I was going through my ‘reader’ the other day. You remember those, right? It collects the RSS (or replacement) feeds for blog updates so one can see what everyone else is up to. I hadn’t updated mine in awhile, it was late, I was bored so I decided to take a closer look.

I’ve been blogging for over 11 years. A lot of the food blogs on my list were from the early days. More recent blogs have been added but the old ones were still there.

A lot of the old ones were no longer active or were minimally active… 3 posts in the last 9 months or some such. What struck me was how many of my old blogging friends seemed to quit sometime in 2014.

Did something happen in 2014 that I missed? Was I supposed to turn in my keyboard but no one gave me the memo?

Well, that bit wouldn’t actually surprise me….. The new era of sponsored posts and product reviews and all the other stuff has passed me by. It seems that companies selling products to young consumers in metropolitan US are not really seeking the opinion of retired American expats living in the middle of nowhere, France.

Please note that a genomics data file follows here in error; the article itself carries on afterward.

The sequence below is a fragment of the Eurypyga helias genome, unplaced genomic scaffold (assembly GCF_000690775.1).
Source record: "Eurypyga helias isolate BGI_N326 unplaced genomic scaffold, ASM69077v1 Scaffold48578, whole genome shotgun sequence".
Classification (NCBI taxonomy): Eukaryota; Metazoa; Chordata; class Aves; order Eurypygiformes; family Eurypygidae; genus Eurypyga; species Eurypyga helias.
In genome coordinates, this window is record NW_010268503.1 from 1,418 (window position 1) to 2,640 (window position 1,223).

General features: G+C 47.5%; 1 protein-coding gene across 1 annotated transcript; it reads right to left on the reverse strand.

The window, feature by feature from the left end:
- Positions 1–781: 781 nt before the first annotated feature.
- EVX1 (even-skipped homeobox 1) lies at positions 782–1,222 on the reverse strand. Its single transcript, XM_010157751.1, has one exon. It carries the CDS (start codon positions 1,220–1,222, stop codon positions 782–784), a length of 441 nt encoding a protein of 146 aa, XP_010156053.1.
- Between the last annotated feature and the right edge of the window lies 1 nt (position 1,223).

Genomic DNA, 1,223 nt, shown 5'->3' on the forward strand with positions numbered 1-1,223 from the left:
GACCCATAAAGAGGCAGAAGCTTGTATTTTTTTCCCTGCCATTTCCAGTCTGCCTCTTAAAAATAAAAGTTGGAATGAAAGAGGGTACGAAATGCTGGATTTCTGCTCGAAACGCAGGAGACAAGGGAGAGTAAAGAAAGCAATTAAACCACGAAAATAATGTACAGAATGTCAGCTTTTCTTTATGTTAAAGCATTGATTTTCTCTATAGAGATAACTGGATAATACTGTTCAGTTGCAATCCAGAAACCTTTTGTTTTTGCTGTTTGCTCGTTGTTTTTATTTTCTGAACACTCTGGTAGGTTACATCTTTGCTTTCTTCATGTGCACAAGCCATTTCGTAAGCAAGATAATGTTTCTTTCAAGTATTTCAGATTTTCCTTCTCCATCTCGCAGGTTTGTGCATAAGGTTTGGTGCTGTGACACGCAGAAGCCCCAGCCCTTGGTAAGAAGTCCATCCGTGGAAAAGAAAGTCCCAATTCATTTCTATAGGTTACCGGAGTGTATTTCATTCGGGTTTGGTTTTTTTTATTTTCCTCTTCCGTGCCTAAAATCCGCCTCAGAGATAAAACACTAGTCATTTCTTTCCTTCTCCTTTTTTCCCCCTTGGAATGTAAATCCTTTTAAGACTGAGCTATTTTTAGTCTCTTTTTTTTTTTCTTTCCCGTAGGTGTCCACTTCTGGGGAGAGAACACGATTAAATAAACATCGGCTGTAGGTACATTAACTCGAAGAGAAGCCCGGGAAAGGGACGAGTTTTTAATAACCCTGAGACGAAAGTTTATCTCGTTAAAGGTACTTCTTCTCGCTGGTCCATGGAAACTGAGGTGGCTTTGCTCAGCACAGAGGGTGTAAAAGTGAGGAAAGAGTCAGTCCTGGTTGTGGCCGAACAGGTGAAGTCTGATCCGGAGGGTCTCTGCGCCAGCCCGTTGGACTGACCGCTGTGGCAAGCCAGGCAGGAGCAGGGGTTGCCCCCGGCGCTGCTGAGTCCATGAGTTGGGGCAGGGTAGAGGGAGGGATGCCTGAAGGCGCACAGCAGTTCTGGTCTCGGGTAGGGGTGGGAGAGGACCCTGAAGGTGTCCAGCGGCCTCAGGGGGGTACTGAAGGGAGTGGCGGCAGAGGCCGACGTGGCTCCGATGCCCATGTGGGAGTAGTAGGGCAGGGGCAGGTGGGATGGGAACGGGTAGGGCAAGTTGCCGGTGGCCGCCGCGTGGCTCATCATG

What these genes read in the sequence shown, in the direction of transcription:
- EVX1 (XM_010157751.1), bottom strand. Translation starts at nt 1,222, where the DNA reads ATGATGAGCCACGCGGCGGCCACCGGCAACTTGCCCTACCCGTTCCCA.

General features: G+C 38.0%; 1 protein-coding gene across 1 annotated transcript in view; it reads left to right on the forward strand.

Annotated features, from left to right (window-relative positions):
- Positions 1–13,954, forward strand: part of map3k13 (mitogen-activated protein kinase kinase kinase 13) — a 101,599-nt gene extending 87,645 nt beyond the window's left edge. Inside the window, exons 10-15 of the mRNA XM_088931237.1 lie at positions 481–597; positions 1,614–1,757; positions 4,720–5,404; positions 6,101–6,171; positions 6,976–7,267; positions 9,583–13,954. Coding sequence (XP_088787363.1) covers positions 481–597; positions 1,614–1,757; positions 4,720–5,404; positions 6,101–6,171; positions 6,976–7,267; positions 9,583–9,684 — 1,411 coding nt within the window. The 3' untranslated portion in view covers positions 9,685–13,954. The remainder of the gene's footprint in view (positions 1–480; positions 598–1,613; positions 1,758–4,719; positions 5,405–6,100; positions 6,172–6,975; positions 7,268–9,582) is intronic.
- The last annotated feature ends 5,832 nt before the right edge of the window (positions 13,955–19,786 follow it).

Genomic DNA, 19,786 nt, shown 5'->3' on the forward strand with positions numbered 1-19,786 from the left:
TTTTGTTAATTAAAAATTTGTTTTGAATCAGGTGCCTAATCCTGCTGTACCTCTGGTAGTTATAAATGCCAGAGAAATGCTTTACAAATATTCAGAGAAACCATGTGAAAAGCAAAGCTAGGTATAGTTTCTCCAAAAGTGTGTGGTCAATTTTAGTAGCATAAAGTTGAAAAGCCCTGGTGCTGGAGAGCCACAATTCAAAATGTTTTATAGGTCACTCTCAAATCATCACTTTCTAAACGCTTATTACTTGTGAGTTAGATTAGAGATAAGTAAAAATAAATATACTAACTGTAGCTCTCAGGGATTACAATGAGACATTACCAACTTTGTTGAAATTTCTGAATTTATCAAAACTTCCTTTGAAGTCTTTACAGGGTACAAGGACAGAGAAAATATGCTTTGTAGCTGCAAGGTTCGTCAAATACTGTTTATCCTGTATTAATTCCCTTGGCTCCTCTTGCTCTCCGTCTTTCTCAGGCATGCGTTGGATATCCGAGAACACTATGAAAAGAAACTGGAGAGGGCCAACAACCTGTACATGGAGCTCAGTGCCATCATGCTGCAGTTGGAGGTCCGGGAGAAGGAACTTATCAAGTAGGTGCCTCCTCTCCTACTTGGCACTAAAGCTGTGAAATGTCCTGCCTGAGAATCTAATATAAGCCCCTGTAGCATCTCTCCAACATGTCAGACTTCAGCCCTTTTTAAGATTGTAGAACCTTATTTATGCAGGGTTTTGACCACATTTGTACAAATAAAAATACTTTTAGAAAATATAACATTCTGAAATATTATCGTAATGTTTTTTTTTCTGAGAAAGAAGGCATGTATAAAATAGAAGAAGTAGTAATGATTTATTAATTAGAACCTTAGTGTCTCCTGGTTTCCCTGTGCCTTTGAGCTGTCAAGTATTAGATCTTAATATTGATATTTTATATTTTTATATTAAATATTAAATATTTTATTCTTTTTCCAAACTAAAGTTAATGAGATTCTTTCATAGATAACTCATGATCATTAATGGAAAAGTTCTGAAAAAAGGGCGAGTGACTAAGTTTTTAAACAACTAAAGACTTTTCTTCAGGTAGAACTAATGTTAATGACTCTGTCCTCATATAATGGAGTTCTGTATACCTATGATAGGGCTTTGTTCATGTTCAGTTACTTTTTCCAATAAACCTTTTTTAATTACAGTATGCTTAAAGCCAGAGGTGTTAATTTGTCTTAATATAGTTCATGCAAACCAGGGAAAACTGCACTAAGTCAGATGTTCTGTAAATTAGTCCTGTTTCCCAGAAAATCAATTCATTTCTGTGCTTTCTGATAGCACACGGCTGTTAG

To be fair I have not pursued the new blogging style that seems so prevalent now. If you like seeing a picture of the ingredients, followed by a picture of the ingredients in a skillet, followed by a picture of the ingredients in the skillet being stirred, followed by a picture of the ingredients in the skillet being stirred at 10 minute intervals, followed by…. Oh, you get my drift! If you like all those pictures you have come to the wrong blog. They drive me crazy as it takes forever to scroll down to the actual recipe.

I know how to stir…..

Sometimes when I finally get to the recipe I find out it uses prepared foods and / or mixes. Like the cake recipe I checked out the other day…. It used a cake mix and a packet of flavored Jello. I made that in grade school….

I don’t read as many blogs as I used to either. I see a photo on Pinterest or Facebook of something that looks good, but when I follow it through to the recipe I find a blog that is in pale blue or pale gray type on white and, for me, it’s simply not worth the effort to read it. Don’t these people calibrate their monitors? Do they really think having a pale gray typeface on a white background is a good thing? Why would they want to make it difficult to read?